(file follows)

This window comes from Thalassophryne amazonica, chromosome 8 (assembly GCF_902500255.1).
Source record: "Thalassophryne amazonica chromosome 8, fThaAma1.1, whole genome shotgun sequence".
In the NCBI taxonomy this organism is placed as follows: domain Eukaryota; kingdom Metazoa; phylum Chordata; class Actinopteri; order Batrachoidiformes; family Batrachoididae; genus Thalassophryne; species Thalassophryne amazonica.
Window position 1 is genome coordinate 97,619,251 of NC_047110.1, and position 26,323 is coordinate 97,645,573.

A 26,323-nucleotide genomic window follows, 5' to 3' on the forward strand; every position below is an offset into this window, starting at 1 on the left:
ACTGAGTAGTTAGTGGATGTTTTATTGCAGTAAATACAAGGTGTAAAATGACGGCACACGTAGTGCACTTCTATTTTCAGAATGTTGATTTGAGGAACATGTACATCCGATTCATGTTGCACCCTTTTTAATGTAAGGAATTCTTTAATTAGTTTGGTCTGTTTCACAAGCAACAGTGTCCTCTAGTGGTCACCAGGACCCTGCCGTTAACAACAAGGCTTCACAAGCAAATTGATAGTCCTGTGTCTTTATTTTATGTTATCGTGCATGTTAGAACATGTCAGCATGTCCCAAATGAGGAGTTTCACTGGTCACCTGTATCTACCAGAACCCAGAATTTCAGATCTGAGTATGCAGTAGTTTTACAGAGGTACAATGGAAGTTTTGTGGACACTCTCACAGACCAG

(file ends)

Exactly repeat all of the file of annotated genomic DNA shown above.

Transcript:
This window comes from Thalassophryne amazonica, chromosome 8 (assembly GCF_902500255.1).
Source record: "Thalassophryne amazonica chromosome 8, fThaAma1.1, whole genome shotgun sequence".
In the NCBI taxonomy this organism is placed as follows: domain Eukaryota; kingdom Metazoa; phylum Chordata; class Actinopteri; order Batrachoidiformes; family Batrachoididae; genus Thalassophryne; species Thalassophryne amazonica.
Window position 1 is genome coordinate 97,619,251 of NC_047110.1, and position 26,323 is coordinate 97,645,573.

A 26,323-nucleotide genomic window follows, 5' to 3' on the forward strand; every position below is an offset into this window, starting at 1 on the left:
ACTGAGTAGTTAGTGGATGTTTTATTGCAGTAAATACAAGGTGTAAAATGACGGCACACGTAGTGCACTTCTATTTTCAGAATGTTGATTTGAGGAACATGTACATCCGATTCATGTTGCACCCTTTTTAATGTAAGGAATTCTTTAATTAGTTTGGTCTGTTTCACAAGCAACAGTGTCCTCTAGTGGTCACCAGGACCCTGCCGTTAACAACAAGGCTTCACAAGCAAATTGATAGTCCTGTGTCTTTATTTTATGTTATCGTGCATGTTAGAACATGTCAGCATGTCCCAAATGAGGAGTTTCACTGGTCACCTGTATCTACCAGAACCCAGAATTTCAGATCTGAGTATGCAGTAGTTTTACAGAGGTACAATGGAAGTTTTGTGGACACTCTCACAGACCAG